The role of solvent polarity in the electronic properties, stability and reactivity trend of a tryptophane/Pd doped SWCNT novel nanobiosensor from polar protic to non-polar solvents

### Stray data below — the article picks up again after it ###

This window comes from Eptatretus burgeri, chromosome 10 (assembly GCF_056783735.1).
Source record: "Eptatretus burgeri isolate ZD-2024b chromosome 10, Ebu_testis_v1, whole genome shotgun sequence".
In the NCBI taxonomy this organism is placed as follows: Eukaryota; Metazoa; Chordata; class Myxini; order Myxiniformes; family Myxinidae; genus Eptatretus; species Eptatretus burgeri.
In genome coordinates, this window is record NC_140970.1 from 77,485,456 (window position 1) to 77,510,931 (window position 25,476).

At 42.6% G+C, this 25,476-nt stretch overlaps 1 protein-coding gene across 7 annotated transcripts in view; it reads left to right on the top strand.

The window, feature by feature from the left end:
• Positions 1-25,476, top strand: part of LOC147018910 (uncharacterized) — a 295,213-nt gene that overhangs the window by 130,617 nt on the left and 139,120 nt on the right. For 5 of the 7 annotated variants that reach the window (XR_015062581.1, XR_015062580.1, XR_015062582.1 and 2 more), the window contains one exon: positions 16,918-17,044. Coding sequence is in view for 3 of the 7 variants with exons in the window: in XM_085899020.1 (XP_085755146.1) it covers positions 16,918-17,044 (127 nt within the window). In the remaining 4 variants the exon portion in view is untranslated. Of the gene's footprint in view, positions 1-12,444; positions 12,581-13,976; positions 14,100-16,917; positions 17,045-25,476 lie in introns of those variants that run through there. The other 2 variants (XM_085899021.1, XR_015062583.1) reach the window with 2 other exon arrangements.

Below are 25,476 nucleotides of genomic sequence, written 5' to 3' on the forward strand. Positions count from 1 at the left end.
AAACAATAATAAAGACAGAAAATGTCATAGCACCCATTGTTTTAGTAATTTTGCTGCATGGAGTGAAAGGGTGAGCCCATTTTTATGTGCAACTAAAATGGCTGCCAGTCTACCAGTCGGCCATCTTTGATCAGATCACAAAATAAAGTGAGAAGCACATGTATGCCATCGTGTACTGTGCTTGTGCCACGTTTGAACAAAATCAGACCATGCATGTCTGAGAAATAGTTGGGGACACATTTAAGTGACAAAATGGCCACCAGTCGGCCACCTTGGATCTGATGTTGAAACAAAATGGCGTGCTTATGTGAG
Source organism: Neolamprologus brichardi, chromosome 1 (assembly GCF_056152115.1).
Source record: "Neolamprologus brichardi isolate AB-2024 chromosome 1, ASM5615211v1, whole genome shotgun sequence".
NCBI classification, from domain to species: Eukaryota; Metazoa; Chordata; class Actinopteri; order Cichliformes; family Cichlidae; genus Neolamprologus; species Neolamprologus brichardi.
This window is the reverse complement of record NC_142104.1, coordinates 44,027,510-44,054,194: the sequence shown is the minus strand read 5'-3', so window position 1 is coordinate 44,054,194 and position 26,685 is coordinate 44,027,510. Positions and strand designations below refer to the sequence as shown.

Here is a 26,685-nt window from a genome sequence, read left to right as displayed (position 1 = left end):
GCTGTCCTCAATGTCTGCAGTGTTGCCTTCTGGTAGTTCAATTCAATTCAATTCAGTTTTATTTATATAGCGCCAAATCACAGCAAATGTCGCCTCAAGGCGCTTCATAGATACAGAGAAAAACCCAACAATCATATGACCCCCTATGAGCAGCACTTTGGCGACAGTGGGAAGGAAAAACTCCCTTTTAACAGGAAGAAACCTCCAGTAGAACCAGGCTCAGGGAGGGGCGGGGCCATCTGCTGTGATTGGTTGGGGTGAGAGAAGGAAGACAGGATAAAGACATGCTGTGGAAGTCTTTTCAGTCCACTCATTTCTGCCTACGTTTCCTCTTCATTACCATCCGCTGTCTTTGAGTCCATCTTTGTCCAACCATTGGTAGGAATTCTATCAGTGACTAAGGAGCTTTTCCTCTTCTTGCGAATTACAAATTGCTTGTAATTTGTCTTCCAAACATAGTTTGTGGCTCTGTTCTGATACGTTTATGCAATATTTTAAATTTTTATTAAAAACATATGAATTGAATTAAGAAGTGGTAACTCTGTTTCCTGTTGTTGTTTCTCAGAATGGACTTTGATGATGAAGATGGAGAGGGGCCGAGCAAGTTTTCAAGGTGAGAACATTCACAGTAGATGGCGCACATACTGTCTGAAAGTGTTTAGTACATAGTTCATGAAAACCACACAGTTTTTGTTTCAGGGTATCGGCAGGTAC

Carbon nanotubes and amino acids have a high potential to offer specific advantages as the transducer and the recognition elements of biosensors. Their compatible size with biological structures makes them suitable as implantable sensors. In this work solvent effects on the electronic structure properties of a tryptophan hybrid with Pd doped single walled carbon nanotubes as a new novel biosensor were investigated. As the chemical reaction of a nanobiosensor is affected by the nature of the solvents, 5 different solvents, water, DMSO, ethanol, acetone and carbon tetrachloride are employed to study the role of the solvent polarity on the molecular stability, the optimized geometry and charge distribution of Try/Pd-SWCNT nanobiosensor. To derive the optimized geometries, the density functional theory computations were performed at the B3LYP level with the 6-31G(d) basis set. In addition, the molecular orbital calculations such as natural bond orbitals (NBOs), HOMO–LUMO energy gap, mapped molecular electrostatic potential (MEP) surface and density of state (DOS) were also performed. The results show that the presence of a solvent lowers the HOMO and LUMO energy level and increases or decreases the HOMO–LUMO energy gap depending on the chemical system. Different nucleophile and electrophile sites were detected in the molecular electrostatic maps. The softer investigated biosensors were found in more polar media. The highest reorganization energies for the nanobiosensor resulted in water media. The Trp/Pd/SWCNT presents high stability with considerable values of charge transfer, stabilization energies and the energy bond gap in polar medium which confirm both in vitro and in vivo biosensing applications.